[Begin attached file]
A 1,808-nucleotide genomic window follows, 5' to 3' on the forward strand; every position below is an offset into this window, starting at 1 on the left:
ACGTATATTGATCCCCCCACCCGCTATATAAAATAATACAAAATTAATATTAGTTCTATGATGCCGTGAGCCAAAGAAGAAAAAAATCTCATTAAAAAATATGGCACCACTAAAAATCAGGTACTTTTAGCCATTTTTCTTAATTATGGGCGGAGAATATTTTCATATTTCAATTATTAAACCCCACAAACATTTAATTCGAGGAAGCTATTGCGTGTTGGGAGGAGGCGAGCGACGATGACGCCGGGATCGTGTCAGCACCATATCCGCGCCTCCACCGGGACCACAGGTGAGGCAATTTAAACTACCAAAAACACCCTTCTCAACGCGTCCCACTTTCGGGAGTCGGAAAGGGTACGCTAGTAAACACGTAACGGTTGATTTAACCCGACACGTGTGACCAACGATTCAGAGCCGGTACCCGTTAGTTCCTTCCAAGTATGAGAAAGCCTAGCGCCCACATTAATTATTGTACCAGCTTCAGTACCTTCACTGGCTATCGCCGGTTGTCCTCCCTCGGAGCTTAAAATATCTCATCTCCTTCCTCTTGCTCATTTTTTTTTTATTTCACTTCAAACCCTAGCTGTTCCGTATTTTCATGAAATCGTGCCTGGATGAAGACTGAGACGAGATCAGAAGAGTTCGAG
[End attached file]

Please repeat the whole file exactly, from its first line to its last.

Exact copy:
A 1,808-nucleotide genomic window follows, 5' to 3' on the forward strand; every position below is an offset into this window, starting at 1 on the left:
ACGTATATTGATCCCCCCACCCGCTATATAAAATAATACAAAATTAATATTAGTTCTATGATGCCGTGAGCCAAAGAAGAAAAAAATCTCATTAAAAAATATGGCACCACTAAAAATCAGGTACTTTTAGCCATTTTTCTTAATTATGGGCGGAGAATATTTTCATATTTCAATTATTAAACCCCACAAACATTTAATTCGAGGAAGCTATTGCGTGTTGGGAGGAGGCGAGCGACGATGACGCCGGGATCGTGTCAGCACCATATCCGCGCCTCCACCGGGACCACAGGTGAGGCAATTTAAACTACCAAAAACACCCTTCTCAACGCGTCCCACTTTCGGGAGTCGGAAAGGGTACGCTAGTAAACACGTAACGGTTGATTTAACCCGACACGTGTGACCAACGATTCAGAGCCGGTACCCGTTAGTTCCTTCCAAGTATGAGAAAGCCTAGCGCCCACATTAATTATTGTACCAGCTTCAGTACCTTCACTGGCTATCGCCGGTTGTCCTCCCTCGGAGCTTAAAATATCTCATCTCCTTCCTCTTGCTCATTTTTTTTTTATTTCACTTCAAACCCTAGCTGTTCCGTATTTTCATGAAATCGTGCCTGGATGAAGACTGAGACGAGATCAGAAGAGTTCGAG